NAPLES — The ballots were counted months ago, but the numbers keep rolling in: Nearly $3 million raised; 74 parade participants and one inaugural ball.
Naples resident and Florida Gov.-elect Rick Scott will be sworn-in as the state’s 45th governor at 11 a.m. Tuesday in Tallahassee. The ceremony is one of a dozen events planned Monday and Tuesday to mark the inauguration.
Scott had raised more than $2.82 million as of Dec. 27 for events – ranging from a youth concert on Jan. 3 to the inaugural ball on Jan. 4 – according to recent contribution reports. That sum surpasses the estimated $2.5 million that Gov. Charlie Crist raised in 2006 for his inauguration.
Crist at the time came under fire for the amount of money he raised for the event, and ultimately decided to scale back costs to under $1 million.
So what does nearly $3 million get Floridians hoping to celebrate the inauguration of the state’s newest governor?
“It’s going to be a big, crazy blowout,” said Frank Torres, an Orlando-based public affairs consultant. “They’re going to have the prayer breakfast, a leadership luncheon, country music concerts and the parade, as well as the inaugural ball.”
Bettina Inclan, a spokeswoman for the Scott inaugural, said there are “no hard numbers on how many people have been invited” to the dozen events.
While several of the events over the next two days are free and open to the public, the bulk of Monday’s events require tickets. Those events include a luncheon honoring Ann Scott, the state’s newest first lady, and a candlelight dinner for donors to the inaugural.
The Daily News will have staff covering the Rick Scott inauguration. Watch naplesnews.com and pick up the Daily News for our reports from Tallahassee.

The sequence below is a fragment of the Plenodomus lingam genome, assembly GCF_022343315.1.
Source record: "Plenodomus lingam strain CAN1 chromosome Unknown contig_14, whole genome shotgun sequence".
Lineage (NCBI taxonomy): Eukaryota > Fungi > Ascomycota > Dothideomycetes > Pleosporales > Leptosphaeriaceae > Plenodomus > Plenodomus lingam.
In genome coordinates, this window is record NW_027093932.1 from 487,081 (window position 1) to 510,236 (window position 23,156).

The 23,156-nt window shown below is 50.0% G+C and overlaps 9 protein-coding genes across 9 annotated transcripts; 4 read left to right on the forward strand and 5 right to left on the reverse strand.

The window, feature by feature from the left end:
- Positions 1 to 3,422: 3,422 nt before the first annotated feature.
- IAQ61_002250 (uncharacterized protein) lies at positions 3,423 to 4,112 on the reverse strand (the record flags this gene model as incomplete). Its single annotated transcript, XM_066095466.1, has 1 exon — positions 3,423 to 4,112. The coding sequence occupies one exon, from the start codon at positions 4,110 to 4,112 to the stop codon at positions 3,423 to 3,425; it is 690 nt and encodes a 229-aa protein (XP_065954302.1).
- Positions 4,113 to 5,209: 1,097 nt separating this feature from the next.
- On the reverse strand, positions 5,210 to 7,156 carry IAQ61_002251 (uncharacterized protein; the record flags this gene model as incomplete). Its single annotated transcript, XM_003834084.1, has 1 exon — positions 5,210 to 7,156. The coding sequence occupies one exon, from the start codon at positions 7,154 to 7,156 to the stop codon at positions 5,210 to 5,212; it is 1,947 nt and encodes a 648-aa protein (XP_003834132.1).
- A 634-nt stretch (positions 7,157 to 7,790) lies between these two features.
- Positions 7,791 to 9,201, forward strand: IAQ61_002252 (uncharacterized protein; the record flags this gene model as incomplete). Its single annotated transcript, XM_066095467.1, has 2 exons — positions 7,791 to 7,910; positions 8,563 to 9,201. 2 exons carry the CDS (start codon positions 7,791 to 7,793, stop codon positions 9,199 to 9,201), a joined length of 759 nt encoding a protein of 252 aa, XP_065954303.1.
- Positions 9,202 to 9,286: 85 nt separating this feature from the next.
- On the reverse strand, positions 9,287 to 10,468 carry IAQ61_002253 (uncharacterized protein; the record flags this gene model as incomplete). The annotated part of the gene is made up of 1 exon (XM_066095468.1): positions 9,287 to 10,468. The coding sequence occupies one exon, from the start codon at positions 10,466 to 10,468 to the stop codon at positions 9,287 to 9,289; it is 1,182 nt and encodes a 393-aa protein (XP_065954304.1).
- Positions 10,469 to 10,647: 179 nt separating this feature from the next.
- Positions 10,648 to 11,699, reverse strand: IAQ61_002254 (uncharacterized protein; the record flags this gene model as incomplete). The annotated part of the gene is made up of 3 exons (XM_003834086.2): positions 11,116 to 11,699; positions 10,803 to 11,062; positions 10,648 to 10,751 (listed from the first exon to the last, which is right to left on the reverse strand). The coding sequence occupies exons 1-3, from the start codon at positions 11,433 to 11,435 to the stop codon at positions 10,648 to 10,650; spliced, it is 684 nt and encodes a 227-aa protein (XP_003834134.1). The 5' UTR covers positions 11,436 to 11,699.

An event honoring members of the military is free and open to military families, and a youth concert Monday night to Florida youth.
Most of Tuesday’s inaugural events are free and open to the public. Three events Tuesday – the prayer breakfast, a leadership luncheon and the inaugural ball – require tickets.
The parade, scheduled to take place from 2:15 p.m. to 4:15 p.m. on Monroe Street in Tallahassee, is one of the most talked about events of the inauguration, at least in Collier County. The parade features 74 participants, including 22 high school marching bands.
Five Collier County high school bands – Naples, Barron Collier, Palmetto Ridge, Immokalee and Golden Gate – will make the trek to Tallahassee to perform. The school district has said it set aside $100,000 for all five bands to attend. The per student breakdown, district spokesman Joe Landon said recently, is about $130 per student.
According to those figures, about 770 Collier band members can attend the parade.
“I know they’re really excited about getting up there and doing a good job representing where we come from,” Immokalee High School band director Brandon Milhoan said.
Floridians also will be able to experience an inaugural tradition they may not have seen since the beginning of the decade: An inaugural ball.
Tickets to the ball cost $95, and Francis Rooney, former United States ambassador to the Vatican and chairman of the inaugural committee, said the tickets are “priced as economically as possible to cast the widest net to make this truly a celebration for as many Floridians who are willing to participate in it.”
Inclan said tickets for the ball, and the prayer breakfast Tuesday morning, are still available, and interested residents need to visit www.scottcarrollinaugural.com to purchase tickets.
Any money left over once all the inaugural bills are paid will be donated to the Wounded Warrior Project, which provides programs for wounded service members from recent global conflicts.
__ Staff writer Ryan Mills contributed to this report.